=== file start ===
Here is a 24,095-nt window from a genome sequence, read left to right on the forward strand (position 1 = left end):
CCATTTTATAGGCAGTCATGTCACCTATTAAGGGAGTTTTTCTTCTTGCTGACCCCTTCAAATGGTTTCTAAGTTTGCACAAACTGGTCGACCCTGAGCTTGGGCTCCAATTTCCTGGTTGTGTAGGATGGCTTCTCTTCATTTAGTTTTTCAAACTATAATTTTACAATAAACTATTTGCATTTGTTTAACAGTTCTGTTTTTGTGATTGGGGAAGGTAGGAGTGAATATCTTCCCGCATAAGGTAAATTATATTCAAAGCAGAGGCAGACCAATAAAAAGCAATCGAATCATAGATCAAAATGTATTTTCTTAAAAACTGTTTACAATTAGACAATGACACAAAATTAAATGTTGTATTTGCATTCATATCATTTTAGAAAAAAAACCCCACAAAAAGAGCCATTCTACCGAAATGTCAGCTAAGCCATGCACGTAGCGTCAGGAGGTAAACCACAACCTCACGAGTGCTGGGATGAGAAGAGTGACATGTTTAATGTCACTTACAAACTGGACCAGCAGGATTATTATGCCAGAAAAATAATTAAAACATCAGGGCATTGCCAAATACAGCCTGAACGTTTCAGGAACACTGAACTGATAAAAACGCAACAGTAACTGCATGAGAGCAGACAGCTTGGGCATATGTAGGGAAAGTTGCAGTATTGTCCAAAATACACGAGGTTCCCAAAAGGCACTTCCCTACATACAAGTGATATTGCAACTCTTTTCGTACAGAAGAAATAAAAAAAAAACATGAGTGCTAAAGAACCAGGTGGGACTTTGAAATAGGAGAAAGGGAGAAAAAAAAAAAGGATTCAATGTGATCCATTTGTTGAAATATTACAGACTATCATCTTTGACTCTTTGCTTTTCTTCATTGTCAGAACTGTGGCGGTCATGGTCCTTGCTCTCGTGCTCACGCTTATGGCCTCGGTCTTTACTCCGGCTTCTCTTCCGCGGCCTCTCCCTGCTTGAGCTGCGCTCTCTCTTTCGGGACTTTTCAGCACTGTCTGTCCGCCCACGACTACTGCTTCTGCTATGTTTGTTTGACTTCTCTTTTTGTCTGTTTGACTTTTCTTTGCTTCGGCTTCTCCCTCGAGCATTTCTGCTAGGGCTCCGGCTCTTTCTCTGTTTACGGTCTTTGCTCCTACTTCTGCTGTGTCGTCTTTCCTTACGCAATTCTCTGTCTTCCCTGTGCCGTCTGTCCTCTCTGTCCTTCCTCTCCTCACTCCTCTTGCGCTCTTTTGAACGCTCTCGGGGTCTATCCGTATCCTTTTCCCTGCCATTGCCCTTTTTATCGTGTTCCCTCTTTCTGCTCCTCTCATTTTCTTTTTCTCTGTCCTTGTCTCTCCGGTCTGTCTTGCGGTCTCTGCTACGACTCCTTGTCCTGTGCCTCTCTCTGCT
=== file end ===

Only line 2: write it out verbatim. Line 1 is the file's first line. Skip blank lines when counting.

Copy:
CCATTTTATAGGCAGTCATGTCACCTATTAAGGGAGTTTTTCTTCTTGCTGACCCCTTCAAATGGTTTCTAAGTTTGCACAAACTGGTCGACCCTGAGCTTGGGCTCCAATTTCCTGGTTGTGTAGGATGGCTTCTCTTCATTTAGTTTTTCAAACTATAATTTTACAATAAACTATTTGCATTTGTTTAACAGTTCTGTTTTTGTGATTGGGGAAGGTAGGAGTGAATATCTTCCCGCATAAGGTAAATTATATTCAAAGCAGAGGCAGACCAATAAAAAGCAATCGAATCATAGATCAAAATGTATTTTCTTAAAAACTGTTTACAATTAGACAATGACACAAAATTAAATGTTGTATTTGCATTCATATCATTTTAGAAAAAAAACCCCACAAAAAGAGCCATTCTACCGAAATGTCAGCTAAGCCATGCACGTAGCGTCAGGAGGTAAACCACAACCTCACGAGTGCTGGGATGAGAAGAGTGACATGTTTAATGTCACTTACAAACTGGACCAGCAGGATTATTATGCCAGAAAAATAATTAAAACATCAGGGCATTGCCAAATACAGCCTGAACGTTTCAGGAACACTGAACTGATAAAAACGCAACAGTAACTGCATGAGAGCAGACAGCTTGGGCATATGTAGGGAAAGTTGCAGTATTGTCCAAAATACACGAGGTTCCCAAAAGGCACTTCCCTACATACAAGTGATATTGCAACTCTTTTCGTACAGAAGAAATAAAAAAAAAACATGAGTGCTAAAGAACCAGGTGGGACTTTGAAATAGGAGAAAGGGAGAAAAAAAAAAAGGATTCAATGTGATCCATTTGTTGAAATATTACAGACTATCATCTTTGACTCTTTGCTTTTCTTCATTGTCAGAACTGTGGCGGTCATGGTCCTTGCTCTCGTGCTCACGCTTATGGCCTCGGTCTTTACTCCGGCTTCTCTTCCGCGGCCTCTCCCTGCTTGAGCTGCGCTCTCTCTTTCGGGACTTTTCAGCACTGTCTGTCCGCCCACGACTACTGCTTCTGCTATGTTTGTTTGACTTCTCTTTTTGTCTGTTTGACTTTTCTTTGCTTCGGCTTCTCCCTCGAGCATTTCTGCTAGGGCTCCGGCTCTTTCTCTGTTTACGGTCTTTGCTCCTACTTCTGCTGTGTCGTCTTTCCTTACGCAATTCTCTGTCTTCCCTGTGCCGTCTGTCCTCTCTGTCCTTCCTCTCCTCACTCCTCTTGCGCTCTTTTGAACGCTCTCGGGGTCTATCCGTATCCTTTTCCCTGCCATTGCCCTTTTTATCGTGTTCCCTCTTTCTGCTCCTCTCATTTTCTTTTTCTCTGTCCTTGTCTCTCCGGTCTGTCTTGCGGTCTCTGCTACGACTCCTTGTCCTGTGCCTCTCTCTGCT